- Introvert (I) or Extrovert (E)
- Sensor (S) or Intuitive (N)
- Feeler (F) or Thinker (T)
- Judger (J) or Perceiver (P)
And a brief introduction to each of the personalities:
- INTJ: The Architect. Imaginative, strategic thinkers.
- INTP: The Logician. Inventors with a thirst for knowledge.
- ENTJ: The Commander. Bold, imaginative, and strong-willed leaders.
- ENTP: The Debater. Thinkers who love an intellectual challenge.
- INFJ: The Advocate. Inspiring, tireless idealists.
- INFP: The Mediator. Poetic, kind people.
- ENFJ: The Protagonist. Charismatic and inspiring leaders.
- ENFP: The Campaigner. Enthusiastic, creative, and sociable free spirits.
- ISTJ: The Logistician. Practical and fact-minded individuals.
- ISFJ: The Defender. Dedicated, warm protectors.
- ESTJ: The Executive. Excellent at managing things or people.
- ESFJ: The Consul. Caring, social, and popular people who love to help.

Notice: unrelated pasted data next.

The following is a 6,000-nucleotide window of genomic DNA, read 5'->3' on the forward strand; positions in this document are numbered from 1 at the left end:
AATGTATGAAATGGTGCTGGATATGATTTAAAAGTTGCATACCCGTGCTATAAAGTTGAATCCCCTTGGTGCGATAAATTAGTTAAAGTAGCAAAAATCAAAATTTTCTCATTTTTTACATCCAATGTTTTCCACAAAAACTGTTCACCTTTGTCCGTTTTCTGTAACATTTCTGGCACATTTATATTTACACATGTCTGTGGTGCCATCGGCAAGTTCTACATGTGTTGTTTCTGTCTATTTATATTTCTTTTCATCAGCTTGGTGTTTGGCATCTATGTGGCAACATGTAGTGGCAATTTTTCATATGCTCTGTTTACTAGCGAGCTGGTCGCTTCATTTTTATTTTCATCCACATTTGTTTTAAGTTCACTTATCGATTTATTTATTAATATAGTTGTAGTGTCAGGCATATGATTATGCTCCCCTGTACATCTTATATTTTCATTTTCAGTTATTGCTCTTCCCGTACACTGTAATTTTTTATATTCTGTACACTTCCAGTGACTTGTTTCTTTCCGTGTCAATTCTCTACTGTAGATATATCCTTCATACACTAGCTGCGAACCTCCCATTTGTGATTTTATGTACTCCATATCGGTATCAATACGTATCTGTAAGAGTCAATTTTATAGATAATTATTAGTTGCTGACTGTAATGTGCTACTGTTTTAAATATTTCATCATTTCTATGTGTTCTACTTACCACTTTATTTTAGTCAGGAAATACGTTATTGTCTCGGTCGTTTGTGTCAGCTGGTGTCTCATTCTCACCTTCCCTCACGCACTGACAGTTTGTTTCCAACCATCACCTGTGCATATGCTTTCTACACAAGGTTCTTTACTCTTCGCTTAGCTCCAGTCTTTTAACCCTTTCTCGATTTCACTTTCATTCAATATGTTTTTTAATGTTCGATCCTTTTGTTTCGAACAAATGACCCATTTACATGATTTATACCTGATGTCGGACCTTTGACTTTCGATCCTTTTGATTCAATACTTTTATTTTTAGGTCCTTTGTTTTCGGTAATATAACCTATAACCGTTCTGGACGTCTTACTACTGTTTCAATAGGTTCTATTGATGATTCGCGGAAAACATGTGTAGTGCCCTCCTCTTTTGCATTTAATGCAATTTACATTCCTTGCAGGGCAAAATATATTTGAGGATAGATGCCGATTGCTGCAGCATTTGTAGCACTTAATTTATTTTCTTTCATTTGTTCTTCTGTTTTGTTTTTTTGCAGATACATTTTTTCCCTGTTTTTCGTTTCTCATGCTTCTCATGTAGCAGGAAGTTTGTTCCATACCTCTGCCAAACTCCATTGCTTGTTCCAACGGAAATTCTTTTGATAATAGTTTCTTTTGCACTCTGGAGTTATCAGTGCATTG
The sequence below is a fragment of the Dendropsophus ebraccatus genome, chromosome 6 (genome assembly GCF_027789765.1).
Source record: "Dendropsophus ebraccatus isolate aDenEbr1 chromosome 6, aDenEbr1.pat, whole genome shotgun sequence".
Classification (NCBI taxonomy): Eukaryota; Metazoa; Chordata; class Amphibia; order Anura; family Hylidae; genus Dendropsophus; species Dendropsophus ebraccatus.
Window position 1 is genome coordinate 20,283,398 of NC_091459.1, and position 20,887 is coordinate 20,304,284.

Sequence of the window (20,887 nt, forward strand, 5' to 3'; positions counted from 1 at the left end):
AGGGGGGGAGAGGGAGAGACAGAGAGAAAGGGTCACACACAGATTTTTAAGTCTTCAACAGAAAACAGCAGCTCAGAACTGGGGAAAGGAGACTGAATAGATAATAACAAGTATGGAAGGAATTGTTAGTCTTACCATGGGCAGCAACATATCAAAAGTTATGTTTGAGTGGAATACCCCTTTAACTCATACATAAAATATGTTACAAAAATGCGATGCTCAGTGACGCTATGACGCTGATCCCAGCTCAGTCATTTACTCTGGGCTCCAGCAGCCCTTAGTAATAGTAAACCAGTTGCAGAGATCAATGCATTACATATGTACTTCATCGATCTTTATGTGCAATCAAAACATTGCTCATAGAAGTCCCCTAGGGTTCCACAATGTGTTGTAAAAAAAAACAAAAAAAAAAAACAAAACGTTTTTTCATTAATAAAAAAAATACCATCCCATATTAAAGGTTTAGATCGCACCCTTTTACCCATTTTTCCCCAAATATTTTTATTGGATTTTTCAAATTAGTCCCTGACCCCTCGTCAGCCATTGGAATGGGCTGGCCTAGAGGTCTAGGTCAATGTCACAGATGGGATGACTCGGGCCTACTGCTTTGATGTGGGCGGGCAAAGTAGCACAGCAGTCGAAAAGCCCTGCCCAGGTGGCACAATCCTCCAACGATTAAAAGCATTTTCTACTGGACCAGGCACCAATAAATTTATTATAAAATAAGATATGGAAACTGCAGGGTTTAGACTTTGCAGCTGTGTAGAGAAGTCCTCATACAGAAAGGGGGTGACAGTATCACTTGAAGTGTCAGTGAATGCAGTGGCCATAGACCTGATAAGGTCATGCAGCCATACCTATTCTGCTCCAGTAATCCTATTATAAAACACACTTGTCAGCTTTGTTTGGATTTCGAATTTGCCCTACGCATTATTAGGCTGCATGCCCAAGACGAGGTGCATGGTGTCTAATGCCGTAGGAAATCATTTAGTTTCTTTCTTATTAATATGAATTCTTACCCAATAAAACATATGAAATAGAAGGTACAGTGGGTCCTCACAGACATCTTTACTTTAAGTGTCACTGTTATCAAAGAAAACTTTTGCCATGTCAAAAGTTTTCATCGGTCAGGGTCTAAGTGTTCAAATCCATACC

- ISTP: The Virtuoso. Bold and practical experimenters.
- ISFP: The Adventurer. Charming artists who are flexible and love to explore new things.
- ESTP: The Entrepreneur. Energetic and perceptive people.
- ESFP: The Entertainer. Energetic and enthusiastic people.
How To Use Myers Briggs for Fiction
Knowing that the Myers Briggs test is directly related to personality types, it is a good way to figure out some traits of the book characters you write.
If you start to go through some of the various personalities out there, you can find ones for your characters for them to emulate and use.
Picking a personality trait can help keep your characters consistent and in line with who they are and the decisions they make throughout your stories.